2014

May 15, 2014

Mr CHESTER (Gippsland—Parliamentary Secretary to the Minister for Defence) (09:39): I begin by recognising the participants of the Rotary Adventure in Citizenship who have joined us in the Federation Chamber today. It is terrific to see so many young people in the chamber and I look forward to catching up with some of the participants later on this afternoon.

My concerns today are in relation to a population of grey-headed flying foxes which are roosting alongside a residential area in Bairnsdale in my electorate of Gippsland. I want to highlight some concerns with the extraordinarily slow process to achieve any prospect of resolution for the nearby residents, who have had their quality of life and overall health impacted by this colony of flying foxes over several years. Over the past three years, I have been involved with correspondence to the former federal ministers and the local East Gippsland Shire Council trying to raise residents' concerns and resolve this problem for them.

The reason it has been so difficult to get a result is that the grey-headed flying fox is listed as an endangered or threatened species under the EPBC Act. This week, I have written to the new Minister for the Environment to seek his support in reviewing that status. I believe more research is required into the grey-headed flying fox populations in our nation. From anecdotal reports, this species is causing problems right along the east coast of Australia, where it impacts on residential communities, school communities and public places. There are many sites, and, from a layman's perspective, given the prevalence of the grey-headed flying fox and the impact it is having on communities, I find it hard to believe that it is that endangered or that rare.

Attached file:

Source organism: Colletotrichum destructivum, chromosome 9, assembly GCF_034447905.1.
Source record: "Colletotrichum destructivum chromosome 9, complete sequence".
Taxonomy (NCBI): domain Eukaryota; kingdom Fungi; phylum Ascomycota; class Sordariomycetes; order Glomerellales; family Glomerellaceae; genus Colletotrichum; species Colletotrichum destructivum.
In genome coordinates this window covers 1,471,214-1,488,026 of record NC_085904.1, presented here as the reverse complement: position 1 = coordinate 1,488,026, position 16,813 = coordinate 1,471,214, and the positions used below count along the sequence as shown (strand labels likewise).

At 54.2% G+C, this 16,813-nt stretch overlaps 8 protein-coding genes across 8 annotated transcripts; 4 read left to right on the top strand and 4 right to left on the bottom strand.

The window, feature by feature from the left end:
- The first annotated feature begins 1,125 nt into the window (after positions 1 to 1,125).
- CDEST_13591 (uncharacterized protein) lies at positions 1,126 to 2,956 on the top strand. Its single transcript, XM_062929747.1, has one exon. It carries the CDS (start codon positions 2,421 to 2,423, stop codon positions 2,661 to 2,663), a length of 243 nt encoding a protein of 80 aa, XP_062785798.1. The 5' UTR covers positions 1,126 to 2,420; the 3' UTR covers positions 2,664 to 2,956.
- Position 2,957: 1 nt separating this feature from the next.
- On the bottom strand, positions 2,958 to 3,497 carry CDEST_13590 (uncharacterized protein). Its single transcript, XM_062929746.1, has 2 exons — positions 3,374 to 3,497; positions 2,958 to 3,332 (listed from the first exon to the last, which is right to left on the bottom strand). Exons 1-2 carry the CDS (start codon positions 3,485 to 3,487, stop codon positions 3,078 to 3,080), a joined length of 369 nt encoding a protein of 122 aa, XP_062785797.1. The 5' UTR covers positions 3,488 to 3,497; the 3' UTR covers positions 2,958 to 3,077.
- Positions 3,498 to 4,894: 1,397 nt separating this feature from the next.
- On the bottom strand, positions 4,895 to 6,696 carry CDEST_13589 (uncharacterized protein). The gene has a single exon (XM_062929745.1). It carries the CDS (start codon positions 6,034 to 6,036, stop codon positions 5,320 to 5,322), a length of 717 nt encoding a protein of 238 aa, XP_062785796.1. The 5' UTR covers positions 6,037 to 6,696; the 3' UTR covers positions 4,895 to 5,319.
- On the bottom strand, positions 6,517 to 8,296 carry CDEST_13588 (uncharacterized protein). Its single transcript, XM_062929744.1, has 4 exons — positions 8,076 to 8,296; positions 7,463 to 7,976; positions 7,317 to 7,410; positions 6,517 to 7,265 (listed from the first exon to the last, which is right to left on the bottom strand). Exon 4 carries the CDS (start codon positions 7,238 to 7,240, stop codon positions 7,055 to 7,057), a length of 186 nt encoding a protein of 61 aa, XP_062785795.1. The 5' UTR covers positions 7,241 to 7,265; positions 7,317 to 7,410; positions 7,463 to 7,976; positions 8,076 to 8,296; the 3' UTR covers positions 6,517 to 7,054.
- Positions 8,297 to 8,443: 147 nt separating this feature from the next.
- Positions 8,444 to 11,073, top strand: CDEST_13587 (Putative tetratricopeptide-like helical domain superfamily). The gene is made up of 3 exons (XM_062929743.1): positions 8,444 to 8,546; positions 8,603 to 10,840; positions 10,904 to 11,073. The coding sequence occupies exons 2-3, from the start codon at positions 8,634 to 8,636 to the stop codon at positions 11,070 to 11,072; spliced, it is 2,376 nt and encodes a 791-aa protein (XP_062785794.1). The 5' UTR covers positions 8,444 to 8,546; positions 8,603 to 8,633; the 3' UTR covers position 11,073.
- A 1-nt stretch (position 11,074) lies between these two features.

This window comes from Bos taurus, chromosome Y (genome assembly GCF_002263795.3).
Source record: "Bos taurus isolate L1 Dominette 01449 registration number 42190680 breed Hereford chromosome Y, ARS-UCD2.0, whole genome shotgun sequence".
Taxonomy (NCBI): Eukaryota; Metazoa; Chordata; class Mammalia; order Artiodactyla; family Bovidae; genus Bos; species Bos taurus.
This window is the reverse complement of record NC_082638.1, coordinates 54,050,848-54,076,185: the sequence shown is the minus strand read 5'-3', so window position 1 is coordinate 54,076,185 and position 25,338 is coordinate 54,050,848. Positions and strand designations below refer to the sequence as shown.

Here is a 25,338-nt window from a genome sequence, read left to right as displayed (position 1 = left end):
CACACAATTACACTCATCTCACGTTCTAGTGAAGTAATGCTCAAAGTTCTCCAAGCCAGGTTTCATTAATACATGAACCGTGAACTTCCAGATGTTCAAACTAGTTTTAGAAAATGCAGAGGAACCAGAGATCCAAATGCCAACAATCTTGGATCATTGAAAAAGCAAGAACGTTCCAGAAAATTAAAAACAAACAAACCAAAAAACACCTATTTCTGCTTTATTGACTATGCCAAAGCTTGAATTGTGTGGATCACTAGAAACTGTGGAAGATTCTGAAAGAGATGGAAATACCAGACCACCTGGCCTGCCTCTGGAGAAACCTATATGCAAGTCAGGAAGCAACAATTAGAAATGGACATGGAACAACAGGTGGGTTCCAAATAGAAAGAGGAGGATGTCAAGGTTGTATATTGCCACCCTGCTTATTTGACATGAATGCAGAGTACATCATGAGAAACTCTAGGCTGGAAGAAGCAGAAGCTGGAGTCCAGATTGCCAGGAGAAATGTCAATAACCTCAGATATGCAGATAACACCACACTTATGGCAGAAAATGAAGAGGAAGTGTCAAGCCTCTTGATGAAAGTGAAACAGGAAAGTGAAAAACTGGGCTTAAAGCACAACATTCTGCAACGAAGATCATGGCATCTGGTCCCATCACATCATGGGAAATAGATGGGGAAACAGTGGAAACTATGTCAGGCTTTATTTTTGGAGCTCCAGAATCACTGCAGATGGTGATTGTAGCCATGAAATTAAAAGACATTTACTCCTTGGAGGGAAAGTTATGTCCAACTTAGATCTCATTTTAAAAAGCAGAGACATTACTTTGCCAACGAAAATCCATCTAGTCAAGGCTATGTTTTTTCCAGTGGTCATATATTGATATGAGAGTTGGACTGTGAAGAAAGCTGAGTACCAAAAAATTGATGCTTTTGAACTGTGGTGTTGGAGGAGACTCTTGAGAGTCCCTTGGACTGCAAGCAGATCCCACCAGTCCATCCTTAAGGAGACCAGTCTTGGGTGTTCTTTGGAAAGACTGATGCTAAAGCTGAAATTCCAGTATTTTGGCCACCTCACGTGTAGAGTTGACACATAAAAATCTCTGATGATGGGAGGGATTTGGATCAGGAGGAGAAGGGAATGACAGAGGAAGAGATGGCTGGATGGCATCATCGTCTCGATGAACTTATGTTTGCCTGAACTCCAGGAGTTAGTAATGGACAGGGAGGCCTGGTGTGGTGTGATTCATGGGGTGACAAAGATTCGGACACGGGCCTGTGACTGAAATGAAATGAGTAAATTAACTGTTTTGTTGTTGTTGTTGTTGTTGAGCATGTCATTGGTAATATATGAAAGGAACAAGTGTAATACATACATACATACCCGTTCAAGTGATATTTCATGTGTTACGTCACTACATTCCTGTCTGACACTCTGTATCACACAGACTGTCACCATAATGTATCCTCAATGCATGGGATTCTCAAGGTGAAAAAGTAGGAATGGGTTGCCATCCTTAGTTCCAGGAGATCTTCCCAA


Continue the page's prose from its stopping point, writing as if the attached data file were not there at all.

My constituents have been extraordinarily patient as they have gone through this process with the development of draft plans, and the wheels of bureaucracy have turned remarkably slowly. We need a one-stop shop for environmental approvals for activities such as this. But the residents have had enough. They have formed their own National Bat Solution Group. I quote from a media release sent out last week:

Following years of intolerable conditions and struggle to deal with the tens of thousands of bats now seasonally taking up residence for up to 8 months of the year, an established group of residents in Bairnsdale are stepping up their efforts and going national.

The comments from people who have written to my office include:

From an immediate health perspective, the constant 24/7 noise and putrid air quality, both of which exceed … OH&S standards, have put many residents in a state of constant ill-health.

Another states:

Enough is enough if I don't get a full night's sleep soon I'm likely to kill someone.

Between the dog barking at the bats, the incessant noise and the stink from bats I can't put up with it any more.

And another states:

On our regular early Sunday walk this morning the noise was massive and the smell was putrid as usual, and it extended throughout the CBD. With rain forecast in the imminent future one wonders how much worse the sickening smell can get.

This is a big issue for the people in the immediate community but also for the nation as a whole. I will be working with the Minister for the Environment. I thank his staff for the support they have provided already in support of the National Bat Solution Group and the East Gippsland Shire Council in their efforts to seek a review of the conservation status of the flying foxes and to seek changes to both state and federal legislation to allow some balance in this debate so that the rights of people are well considered and there is some more balance in terms of the dispersal of flying foxes from some of these residential areas and these large roosting sites.

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